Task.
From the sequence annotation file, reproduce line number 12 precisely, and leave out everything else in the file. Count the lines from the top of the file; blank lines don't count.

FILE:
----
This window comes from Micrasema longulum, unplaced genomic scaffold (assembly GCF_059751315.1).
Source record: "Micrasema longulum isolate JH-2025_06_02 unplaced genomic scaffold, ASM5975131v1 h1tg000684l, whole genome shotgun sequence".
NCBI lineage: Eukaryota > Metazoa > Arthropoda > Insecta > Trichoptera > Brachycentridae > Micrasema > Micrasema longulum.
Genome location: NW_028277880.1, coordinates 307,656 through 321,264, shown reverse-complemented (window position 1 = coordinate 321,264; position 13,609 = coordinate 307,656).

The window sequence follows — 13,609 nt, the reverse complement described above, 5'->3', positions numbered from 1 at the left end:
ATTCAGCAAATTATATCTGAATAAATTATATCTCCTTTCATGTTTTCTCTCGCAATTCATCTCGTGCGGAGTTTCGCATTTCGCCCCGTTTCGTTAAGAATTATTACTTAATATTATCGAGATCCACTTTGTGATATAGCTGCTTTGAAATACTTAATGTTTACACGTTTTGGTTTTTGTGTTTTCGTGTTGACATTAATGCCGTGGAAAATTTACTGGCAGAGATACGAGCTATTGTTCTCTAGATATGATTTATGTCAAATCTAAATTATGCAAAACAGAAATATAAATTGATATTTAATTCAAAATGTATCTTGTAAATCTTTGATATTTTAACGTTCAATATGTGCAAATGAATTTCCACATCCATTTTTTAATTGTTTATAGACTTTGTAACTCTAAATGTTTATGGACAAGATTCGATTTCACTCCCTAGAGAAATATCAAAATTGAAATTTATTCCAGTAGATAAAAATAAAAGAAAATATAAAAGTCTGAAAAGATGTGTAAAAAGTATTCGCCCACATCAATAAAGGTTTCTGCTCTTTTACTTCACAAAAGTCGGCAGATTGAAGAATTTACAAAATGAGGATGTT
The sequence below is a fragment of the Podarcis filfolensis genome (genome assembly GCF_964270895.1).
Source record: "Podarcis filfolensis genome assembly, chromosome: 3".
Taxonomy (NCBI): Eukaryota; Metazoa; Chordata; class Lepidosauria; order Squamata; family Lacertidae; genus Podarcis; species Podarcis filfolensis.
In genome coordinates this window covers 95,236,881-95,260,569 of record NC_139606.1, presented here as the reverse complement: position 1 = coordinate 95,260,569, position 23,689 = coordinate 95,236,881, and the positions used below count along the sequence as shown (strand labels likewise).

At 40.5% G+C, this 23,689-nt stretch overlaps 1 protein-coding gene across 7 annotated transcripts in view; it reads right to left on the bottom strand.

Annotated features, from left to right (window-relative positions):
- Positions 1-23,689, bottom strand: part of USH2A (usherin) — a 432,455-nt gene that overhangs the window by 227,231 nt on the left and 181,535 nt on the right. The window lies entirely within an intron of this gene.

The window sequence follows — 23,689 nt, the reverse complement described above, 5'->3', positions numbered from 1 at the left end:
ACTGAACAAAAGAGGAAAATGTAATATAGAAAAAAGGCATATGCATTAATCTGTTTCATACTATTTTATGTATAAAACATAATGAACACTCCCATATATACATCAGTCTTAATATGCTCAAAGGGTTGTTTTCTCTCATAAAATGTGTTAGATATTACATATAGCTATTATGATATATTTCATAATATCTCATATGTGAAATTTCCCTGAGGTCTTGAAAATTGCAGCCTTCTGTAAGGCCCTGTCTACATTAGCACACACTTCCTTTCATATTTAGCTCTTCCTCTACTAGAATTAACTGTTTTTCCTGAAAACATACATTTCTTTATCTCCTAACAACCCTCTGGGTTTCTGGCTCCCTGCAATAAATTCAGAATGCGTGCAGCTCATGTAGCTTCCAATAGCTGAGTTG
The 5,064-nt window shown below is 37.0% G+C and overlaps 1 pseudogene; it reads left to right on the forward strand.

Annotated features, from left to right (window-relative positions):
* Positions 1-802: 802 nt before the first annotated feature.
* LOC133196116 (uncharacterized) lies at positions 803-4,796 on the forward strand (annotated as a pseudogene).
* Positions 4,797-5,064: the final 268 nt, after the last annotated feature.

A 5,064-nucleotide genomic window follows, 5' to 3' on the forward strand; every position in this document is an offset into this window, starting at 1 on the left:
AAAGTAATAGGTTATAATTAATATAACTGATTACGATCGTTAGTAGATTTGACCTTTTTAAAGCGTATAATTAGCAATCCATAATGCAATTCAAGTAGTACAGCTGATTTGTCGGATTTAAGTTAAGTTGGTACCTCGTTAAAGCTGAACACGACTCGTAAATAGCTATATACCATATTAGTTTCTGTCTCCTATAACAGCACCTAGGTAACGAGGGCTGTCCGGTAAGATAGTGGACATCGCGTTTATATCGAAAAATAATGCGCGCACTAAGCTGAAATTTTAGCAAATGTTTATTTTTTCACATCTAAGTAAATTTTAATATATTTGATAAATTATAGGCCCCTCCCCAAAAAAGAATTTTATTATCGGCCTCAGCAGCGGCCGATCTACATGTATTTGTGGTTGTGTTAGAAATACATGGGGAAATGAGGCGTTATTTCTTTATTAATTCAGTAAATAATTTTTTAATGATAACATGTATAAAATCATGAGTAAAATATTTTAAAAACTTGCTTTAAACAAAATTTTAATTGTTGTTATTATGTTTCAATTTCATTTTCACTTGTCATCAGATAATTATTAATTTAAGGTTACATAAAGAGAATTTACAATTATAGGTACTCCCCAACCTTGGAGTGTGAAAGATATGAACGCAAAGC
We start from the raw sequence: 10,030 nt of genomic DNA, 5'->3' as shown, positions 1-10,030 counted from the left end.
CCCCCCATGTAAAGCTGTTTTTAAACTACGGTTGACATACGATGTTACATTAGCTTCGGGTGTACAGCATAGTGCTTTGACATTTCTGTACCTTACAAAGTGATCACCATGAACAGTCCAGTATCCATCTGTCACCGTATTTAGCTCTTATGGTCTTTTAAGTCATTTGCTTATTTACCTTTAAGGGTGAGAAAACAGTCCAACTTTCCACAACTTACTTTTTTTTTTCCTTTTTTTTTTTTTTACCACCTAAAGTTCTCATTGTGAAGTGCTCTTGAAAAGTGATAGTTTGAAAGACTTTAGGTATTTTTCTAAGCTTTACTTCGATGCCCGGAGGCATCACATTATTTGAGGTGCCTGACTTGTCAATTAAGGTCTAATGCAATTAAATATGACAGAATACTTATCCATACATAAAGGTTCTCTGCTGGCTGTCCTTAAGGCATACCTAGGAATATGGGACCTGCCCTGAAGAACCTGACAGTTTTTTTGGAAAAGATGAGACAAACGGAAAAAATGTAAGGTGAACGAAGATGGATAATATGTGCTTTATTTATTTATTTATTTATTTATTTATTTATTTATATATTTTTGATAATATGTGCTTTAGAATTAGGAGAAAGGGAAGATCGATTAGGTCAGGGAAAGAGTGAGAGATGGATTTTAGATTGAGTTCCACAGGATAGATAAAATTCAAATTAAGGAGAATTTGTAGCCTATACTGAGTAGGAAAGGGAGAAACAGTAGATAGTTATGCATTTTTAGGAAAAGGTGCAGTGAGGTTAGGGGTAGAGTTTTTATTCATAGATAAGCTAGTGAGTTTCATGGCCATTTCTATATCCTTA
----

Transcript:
Annotated features, from left to right (window-relative positions):